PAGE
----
Although not as well known as similar artists like Lost Years or Lazerhawk, Garth Knight has been a significant contributor to the history of synthwave music with past releases like 2013’s Goliath, which was a vibrant and exciting outrun release for its time. The artist’s newest effort, KITT, maintains much of the same style as past recordings, which is sure to please long-time fans, and it delivers a healthy amount of music across its 14-track playlist. However, the album falls into some badly outdated songwriting decisions that feel depressing within the scope of modern synthwave. KITT is consequently interesting as a piece of nostalgia for old school synthwave fans, but not much else.
The album’s hefty 68-minute running time kicks off with “Legend of Unicron,” featuring a breathy and ominous voice clip from Unicron himself. The darkly mechanical track is somewhat unique for Garth Knight, delivering a grim musical vision that sits in alignment with modern cybersynth music. Thumping bass beats and steady, pacing melodies comprise the engine of the song while chime-like effects and dramatically retro synth tones come in over the top for a densely layered piece, offering more than enough detail and inspired creative decisions to hold the listener’s interest. It’s easily one of the best entries on the recording–at least for its first few minutes–and smartly placed in the pole position.
However, “Legend of Unicron” unnecessarily dips into a protracted outro that runs for the final two minutes of the song in a repetitive dirge. The outro kills nearly all of the value of the rest of the music, inexplicably dragging it out well beyond its relevant running time. The repetitive, club edit mentality of the section is a clear remnant of synthwave’s early days, and unfortunately, its presence on “Legend of Unicron” won’t be the last time listeners are forced to confront it.
“Interface” follows next with a distinctly funkier and more light-hearted track with a retro electro sound that recalls synthwave’s early and close relationship with house and nu disco music. As can be expected from Garth Knight, the song is extremely linear in its composition, delivering its full form upfront and sticking to it for the duration. Fortunately, the track clocks in at under four minutes and the mellow groove is easy to slip into, making it another one of KITT’s best entries.
Later in the album “Prime Operator” offers a more nuanced songwriting approach with a low-key, retro science fiction atmosphere packed with small accents and details that subtly play off one another with surprising success. Glitchy electronic data scuttles across the base of the song while crystal-like tones ring out gently through the air. The effect is the audio equivalent of a spotless production facility piecing together small, elegant machines for a contractor’s covert infiltration missions.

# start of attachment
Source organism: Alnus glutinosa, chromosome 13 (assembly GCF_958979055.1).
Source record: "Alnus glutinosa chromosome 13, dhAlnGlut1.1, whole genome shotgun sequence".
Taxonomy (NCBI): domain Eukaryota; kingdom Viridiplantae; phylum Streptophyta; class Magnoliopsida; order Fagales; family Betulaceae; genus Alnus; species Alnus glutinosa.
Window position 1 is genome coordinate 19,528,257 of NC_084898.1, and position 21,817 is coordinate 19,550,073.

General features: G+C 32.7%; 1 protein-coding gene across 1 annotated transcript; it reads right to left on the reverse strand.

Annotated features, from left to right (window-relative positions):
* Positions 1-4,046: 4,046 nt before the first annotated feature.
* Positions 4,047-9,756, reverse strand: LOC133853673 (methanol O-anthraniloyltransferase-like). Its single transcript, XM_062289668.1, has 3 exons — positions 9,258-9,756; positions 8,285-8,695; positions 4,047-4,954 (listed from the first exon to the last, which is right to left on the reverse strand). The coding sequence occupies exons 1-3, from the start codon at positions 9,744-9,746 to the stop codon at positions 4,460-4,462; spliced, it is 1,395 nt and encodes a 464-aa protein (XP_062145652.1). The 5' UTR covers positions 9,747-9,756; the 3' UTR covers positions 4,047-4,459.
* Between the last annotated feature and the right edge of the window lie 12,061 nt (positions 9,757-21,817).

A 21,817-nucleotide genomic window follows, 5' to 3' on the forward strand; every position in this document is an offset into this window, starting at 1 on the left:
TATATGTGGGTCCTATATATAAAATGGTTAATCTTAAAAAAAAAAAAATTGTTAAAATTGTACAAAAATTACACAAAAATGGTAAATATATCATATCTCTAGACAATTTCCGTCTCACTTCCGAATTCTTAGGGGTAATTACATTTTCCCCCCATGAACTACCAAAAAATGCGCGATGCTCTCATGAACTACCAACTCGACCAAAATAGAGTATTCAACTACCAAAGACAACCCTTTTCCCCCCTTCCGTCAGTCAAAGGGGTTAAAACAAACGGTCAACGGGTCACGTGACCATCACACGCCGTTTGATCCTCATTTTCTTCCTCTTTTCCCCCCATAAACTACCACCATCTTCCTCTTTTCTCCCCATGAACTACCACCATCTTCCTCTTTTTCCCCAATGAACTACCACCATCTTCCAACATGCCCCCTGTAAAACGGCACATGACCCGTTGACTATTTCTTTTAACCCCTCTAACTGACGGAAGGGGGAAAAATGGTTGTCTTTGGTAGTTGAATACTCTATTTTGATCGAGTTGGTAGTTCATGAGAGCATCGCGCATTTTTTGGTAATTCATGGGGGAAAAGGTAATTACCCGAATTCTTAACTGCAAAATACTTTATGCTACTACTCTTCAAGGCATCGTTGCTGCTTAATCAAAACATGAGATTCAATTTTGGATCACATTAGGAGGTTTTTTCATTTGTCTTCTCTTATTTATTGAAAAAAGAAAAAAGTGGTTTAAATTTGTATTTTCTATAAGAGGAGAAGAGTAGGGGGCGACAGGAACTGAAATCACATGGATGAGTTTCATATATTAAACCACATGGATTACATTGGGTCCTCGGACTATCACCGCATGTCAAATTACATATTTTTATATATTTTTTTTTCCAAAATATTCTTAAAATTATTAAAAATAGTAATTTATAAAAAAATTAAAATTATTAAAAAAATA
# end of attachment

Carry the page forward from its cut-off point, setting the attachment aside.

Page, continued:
Another highlight comes in the form of the funky “Make You Mine,” which has enough of an irresistible groove to keep it interesting for its full four and half minutes. The catchy synth melody is echoed by a gentle, robotic voice over a detailed bassline while light synth tones splash out bits of color through the soundscape for a classic piece of Garth Knight disco, and the song works well as a counterpoint to some of the grittier entries on the album.
Unfortunately, other highlights are hard to find. “Pursuit” is a perfectly tedious example of outdated outrun, droning on with merciless repetition for six full minutes and offering only one (slightly) meaningful shift in the composition. For those who follow EDM more closely than the increasingly progressive and pop-structured styles of synthwave music, there may be no issues with the song and its minimalistic approach. But for anyone who appreciates a touch of variety in their music or a release from the veritable water torture of a constant, unrelenting beat in their electronic music, “Pursuit” is enough to send a person scrambling for the controls.
Few other songs improve over the bland, incessant thumping of “Pursuit,” and the unnecessary five and six-minute running times lead to long stretches of doldrums. Track after track of 4/4 beats and lifeless synthesizer melodies start to make the walls feel like they’re closing in, and playing through KITT’s 68-minute running length in one shot is like standing next to a jackhammer for fun.
As a listener, this songwriting style could be powered through in 2010 or 2012 when there was relatively little synthwave music in the world and the sound was still fresh, but the genre has exploded and evolved rapidly since then, making synthwave’s early, linear songwriting style feel distinctly outdated. Something around 20 minutes of music on KITT is salvageable for the modern synthwave fan. The rest is interesting only for a taste of nostalgia of the Synthwave 1.0 songwriting style, which has become almost non-existent in 2018.
Outrun purists and those who can settle into the groove of strongly repetitive rhythms will find enough moments to make KITT worthwhile. Everyone else, particularly those who have already slogged through thousands of overly long synthwave songs with a static beat and structure, would be better off looking elsewhere for their synth satisfaction.
Rating: 50 / 100 (Mediocre)
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